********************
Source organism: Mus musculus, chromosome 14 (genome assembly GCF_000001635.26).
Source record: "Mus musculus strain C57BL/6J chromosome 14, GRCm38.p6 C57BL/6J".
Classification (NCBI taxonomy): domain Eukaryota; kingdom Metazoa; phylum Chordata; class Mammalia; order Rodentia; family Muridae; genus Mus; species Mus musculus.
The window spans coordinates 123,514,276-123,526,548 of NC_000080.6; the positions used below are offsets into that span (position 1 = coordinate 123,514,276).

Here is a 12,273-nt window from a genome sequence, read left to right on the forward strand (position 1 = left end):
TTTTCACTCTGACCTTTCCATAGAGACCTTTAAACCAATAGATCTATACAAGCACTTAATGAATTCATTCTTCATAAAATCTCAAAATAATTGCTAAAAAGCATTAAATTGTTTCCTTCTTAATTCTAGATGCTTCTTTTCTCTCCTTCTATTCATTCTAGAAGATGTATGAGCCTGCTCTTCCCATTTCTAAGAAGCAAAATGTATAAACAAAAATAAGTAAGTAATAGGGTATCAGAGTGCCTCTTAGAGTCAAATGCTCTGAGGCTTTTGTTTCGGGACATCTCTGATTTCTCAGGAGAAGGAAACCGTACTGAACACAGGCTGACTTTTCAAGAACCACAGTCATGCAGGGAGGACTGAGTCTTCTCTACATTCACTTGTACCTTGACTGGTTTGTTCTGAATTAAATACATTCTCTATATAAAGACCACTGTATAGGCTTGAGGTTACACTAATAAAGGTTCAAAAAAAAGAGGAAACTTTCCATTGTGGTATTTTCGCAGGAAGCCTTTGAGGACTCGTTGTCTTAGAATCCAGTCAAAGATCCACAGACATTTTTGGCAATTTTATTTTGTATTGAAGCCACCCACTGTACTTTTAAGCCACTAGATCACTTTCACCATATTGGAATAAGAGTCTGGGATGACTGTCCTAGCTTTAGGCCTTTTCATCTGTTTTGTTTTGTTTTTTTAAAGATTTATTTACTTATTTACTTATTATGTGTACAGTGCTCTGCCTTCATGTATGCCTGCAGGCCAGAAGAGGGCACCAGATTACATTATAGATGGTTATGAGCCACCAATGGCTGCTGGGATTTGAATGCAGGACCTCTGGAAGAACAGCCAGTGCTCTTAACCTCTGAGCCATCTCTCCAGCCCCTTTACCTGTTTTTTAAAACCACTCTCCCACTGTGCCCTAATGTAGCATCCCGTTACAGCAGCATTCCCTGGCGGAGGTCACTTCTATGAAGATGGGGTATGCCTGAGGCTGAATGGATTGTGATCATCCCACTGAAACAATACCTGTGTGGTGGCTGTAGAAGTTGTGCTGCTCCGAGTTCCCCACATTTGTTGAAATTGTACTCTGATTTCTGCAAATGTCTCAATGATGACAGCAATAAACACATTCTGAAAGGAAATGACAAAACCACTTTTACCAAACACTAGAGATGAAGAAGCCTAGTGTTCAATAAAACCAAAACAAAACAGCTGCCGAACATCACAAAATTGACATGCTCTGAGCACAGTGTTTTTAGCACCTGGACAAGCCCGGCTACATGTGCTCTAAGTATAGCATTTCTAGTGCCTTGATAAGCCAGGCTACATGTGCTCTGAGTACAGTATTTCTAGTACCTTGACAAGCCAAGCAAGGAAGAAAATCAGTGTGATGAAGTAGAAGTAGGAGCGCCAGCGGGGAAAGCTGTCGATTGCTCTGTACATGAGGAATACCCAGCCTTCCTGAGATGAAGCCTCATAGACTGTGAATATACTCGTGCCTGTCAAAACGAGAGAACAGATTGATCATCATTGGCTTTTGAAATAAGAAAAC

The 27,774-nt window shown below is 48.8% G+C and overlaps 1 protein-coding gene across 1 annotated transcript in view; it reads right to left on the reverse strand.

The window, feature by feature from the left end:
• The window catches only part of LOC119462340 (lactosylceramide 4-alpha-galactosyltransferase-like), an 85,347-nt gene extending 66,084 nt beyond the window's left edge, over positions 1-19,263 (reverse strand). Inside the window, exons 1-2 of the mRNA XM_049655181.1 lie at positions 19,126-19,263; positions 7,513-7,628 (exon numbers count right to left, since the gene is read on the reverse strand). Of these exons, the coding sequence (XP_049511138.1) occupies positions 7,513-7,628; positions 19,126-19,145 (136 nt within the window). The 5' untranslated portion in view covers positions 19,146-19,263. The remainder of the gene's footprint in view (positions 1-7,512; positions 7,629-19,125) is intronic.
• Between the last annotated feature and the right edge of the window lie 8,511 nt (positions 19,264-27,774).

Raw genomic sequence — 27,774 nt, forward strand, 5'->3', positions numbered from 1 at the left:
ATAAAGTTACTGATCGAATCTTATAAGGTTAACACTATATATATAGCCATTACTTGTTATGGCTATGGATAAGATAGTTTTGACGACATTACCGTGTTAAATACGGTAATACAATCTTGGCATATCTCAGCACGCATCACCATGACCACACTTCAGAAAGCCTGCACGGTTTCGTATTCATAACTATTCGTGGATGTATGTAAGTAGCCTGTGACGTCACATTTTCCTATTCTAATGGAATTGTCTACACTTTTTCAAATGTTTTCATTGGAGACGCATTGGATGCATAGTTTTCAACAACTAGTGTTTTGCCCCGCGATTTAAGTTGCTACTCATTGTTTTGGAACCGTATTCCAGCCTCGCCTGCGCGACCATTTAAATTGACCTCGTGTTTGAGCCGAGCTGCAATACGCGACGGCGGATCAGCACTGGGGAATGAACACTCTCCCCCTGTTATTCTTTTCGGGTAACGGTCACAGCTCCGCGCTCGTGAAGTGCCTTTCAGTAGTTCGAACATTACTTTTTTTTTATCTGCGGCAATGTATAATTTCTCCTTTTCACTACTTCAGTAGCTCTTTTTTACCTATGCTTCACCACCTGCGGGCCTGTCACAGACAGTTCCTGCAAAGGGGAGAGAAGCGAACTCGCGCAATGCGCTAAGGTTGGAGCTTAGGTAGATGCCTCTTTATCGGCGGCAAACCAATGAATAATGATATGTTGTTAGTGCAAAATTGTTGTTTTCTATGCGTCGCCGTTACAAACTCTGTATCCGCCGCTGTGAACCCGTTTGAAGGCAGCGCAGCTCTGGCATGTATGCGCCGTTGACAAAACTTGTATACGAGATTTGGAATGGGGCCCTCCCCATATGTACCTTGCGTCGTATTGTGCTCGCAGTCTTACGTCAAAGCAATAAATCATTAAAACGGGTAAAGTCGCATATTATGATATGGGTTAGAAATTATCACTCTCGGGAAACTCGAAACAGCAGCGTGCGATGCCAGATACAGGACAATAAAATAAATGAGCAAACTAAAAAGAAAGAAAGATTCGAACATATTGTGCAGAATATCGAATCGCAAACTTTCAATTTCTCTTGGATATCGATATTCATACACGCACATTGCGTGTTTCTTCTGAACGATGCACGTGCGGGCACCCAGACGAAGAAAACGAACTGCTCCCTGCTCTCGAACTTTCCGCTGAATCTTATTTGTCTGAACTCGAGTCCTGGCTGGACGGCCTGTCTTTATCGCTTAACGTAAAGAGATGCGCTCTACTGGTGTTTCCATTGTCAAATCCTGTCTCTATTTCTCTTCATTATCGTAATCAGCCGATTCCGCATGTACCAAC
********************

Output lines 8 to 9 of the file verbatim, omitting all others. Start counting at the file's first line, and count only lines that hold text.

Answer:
The window, feature by feature from the left end:
• The window catches only part of LOC119462340 (lactosylceramide 4-alpha-galactosyltransferase-like), an 85,347-nt gene extending 66,084 nt beyond the window's left edge, over positions 1-19,263 (reverse strand). Inside the window, exons 1-2 of the mRNA XM_049655181.1 lie at positions 19,126-19,263; positions 7,513-7,628 (exon numbers count right to left, since the gene is read on the reverse strand). Of these exons, the coding sequence (XP_049511138.1) occupies positions 7,513-7,628; positions 19,126-19,145 (136 nt within the window). The 5' untranslated portion in view covers positions 19,146-19,263. The remainder of the gene's footprint in view (positions 1-7,512; positions 7,629-19,125) is intronic.